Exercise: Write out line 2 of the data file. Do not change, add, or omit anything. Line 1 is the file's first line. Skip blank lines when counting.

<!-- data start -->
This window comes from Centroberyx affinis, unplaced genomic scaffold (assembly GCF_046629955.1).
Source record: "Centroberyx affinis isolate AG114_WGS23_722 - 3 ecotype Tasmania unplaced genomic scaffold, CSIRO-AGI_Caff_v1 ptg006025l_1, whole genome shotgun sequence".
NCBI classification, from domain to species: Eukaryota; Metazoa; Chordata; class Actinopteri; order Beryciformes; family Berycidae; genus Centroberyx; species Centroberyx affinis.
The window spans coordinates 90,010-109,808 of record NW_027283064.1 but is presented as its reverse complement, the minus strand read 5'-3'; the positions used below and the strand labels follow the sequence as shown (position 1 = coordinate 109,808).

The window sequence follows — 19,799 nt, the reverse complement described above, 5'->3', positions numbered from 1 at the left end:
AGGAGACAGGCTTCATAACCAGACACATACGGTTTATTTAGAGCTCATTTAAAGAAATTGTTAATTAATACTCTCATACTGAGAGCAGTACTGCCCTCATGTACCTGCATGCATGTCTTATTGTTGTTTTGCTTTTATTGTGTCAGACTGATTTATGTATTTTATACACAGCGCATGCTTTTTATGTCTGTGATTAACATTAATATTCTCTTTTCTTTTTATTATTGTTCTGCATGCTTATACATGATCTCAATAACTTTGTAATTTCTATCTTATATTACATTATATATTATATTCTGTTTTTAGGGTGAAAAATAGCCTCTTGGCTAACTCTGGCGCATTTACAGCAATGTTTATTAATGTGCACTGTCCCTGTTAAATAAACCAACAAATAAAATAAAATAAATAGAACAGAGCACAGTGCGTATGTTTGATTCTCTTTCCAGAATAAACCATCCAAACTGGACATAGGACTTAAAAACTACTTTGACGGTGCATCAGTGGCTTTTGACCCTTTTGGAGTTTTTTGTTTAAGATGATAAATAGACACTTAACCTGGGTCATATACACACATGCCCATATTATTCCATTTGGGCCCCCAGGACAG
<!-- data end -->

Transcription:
Source record: "Centroberyx affinis isolate AG114_WGS23_722 - 3 ecotype Tasmania unplaced genomic scaffold, CSIRO-AGI_Caff_v1 ptg006025l_1, whole genome shotgun sequence".